Thanks for the question!

I think devoting too much time to things that do not matter. Example TV shows. That time could have been better spent for the Kingdom including evangelism.

Cheers and blessings,

Ryan

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(Carson Weitnauer) #7

These are GREAT answers!

One common mistake I’ve made is to wear the “I’m better than you” hat in conversations.

For me, I think it is a way of avoiding the fear of rejection. ‘You can’t reject me, I know better than you!’ Well, far better to risk being rejected, or to be rejected, and approach people in a spirit of humility. I have a long way to go, as anyone who knows me can tell you.

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(Michelle M. Halcomb) #8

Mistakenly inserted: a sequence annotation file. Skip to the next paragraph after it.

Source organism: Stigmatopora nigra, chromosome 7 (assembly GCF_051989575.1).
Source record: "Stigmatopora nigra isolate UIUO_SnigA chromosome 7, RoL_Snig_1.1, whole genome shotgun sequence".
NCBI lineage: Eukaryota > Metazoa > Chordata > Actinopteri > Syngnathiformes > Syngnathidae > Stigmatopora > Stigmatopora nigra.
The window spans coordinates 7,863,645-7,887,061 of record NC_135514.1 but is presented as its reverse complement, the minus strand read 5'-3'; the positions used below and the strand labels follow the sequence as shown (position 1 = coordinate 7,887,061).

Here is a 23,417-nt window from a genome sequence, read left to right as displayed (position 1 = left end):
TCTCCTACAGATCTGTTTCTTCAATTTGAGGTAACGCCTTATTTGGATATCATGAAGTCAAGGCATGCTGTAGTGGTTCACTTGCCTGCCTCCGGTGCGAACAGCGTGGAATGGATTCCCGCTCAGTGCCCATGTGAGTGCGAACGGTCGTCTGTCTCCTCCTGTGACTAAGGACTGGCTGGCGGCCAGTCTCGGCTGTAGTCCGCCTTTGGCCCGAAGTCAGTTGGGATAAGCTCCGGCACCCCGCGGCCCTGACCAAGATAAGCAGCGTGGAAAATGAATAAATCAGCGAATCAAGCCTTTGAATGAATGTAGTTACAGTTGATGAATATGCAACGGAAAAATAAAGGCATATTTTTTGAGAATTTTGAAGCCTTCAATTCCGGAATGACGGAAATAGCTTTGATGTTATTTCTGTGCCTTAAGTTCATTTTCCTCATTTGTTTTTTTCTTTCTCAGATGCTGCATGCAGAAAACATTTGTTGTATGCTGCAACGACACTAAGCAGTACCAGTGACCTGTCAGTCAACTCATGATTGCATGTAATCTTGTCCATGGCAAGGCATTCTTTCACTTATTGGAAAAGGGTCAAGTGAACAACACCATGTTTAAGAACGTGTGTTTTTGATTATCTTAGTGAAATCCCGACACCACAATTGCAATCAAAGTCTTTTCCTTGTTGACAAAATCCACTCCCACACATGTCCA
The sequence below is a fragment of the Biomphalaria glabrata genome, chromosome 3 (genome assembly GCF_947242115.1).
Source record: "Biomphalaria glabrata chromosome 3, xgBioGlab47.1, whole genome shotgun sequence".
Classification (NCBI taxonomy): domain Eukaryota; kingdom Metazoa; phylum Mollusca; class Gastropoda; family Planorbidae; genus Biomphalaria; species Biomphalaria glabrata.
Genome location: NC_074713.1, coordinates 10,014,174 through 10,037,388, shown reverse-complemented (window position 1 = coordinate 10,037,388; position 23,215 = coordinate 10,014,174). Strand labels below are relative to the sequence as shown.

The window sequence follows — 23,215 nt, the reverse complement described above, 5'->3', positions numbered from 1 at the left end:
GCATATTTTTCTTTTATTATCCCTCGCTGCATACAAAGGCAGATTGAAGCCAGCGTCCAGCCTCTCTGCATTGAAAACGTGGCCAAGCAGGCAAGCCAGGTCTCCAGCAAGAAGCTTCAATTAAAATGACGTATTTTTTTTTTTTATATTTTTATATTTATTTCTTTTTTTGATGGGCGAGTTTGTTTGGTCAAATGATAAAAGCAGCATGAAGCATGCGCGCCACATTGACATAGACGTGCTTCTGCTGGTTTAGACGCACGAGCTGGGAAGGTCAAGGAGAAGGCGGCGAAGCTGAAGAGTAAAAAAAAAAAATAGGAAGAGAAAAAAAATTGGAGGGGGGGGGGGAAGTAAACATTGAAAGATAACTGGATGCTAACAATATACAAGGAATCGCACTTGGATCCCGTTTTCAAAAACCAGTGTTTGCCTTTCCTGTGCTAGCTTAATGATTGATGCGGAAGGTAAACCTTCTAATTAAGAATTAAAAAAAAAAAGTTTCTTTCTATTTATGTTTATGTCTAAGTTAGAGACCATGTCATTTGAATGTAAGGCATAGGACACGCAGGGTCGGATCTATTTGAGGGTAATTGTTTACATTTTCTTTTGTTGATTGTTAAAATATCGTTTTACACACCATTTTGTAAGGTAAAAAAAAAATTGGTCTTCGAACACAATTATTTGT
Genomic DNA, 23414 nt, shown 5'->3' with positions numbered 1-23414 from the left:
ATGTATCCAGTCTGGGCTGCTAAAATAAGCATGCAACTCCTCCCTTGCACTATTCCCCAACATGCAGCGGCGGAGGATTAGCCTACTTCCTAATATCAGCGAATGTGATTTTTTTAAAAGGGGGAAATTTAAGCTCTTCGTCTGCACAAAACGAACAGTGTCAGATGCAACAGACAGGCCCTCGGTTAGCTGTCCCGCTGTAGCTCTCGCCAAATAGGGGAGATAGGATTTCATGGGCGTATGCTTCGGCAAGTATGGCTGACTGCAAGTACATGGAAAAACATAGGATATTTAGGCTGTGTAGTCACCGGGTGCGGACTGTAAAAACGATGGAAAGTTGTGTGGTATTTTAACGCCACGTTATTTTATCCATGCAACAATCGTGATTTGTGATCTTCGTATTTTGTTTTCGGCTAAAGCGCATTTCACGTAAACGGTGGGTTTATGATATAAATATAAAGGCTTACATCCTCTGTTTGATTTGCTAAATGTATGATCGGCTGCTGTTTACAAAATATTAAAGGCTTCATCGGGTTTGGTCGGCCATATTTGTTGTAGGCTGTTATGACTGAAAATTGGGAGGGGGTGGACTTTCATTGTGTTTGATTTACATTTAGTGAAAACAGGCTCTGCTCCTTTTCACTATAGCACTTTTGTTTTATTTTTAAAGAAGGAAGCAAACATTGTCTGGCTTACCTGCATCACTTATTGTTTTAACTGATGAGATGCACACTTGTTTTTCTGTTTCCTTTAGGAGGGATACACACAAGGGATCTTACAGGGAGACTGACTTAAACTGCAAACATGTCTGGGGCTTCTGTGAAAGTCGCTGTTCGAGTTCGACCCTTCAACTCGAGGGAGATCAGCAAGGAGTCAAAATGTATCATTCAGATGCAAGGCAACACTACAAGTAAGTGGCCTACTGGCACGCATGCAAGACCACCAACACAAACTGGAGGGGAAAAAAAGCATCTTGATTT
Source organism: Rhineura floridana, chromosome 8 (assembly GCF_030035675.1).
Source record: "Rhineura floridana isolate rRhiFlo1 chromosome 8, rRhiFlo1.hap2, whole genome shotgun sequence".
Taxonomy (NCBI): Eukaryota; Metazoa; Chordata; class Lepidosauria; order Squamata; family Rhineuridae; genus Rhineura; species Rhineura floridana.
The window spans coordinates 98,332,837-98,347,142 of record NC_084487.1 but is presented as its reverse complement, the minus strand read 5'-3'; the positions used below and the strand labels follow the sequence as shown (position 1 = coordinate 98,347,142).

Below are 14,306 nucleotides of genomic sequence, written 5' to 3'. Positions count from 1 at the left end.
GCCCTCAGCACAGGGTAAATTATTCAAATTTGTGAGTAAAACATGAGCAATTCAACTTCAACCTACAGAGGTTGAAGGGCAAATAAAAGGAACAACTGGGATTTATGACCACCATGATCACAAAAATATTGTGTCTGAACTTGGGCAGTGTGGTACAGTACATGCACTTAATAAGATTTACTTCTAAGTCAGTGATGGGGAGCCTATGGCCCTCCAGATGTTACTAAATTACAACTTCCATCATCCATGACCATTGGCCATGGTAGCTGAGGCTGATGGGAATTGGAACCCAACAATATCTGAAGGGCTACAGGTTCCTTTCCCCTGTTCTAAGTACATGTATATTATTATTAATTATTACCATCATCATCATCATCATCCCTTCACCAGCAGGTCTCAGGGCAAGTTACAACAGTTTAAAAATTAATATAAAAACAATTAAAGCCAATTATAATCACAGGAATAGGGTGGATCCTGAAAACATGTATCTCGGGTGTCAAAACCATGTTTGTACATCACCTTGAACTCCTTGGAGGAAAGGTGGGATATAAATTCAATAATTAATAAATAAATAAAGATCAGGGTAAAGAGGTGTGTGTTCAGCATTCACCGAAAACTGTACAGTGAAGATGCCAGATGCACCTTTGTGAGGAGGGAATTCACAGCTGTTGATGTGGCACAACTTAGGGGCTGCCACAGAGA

Ha! So many mistakes for me!!

My biggest problem is fear of rejection, so I often don’t say ANYTHING, but just nod my head in agreement with what was said! I’m afraid to ask the contrary question followed by the awkward silence.

In the past, I’ve also been yelled at by an atheist friend when I’ve made a quiet comment about the Lord, and his loud, mean response silenced me. I was afraid he’d make a real scene and ruin our evening out with our spouses, so I let it go and didn’t follow up.

I also heavily edit myself afterwards, and am prone to shaming myself for what I didn’t say right. This can be a weapon of discouragement the Enemy can use against me, to demotivate me in sharing the gospel. That’s when I remind myself that the cross is an offense to a lot of people, but is a beautiful fragrance to those being saved. God is responsible for causing the seed to sprout. He only wants me to be faithful in responding to His prompting.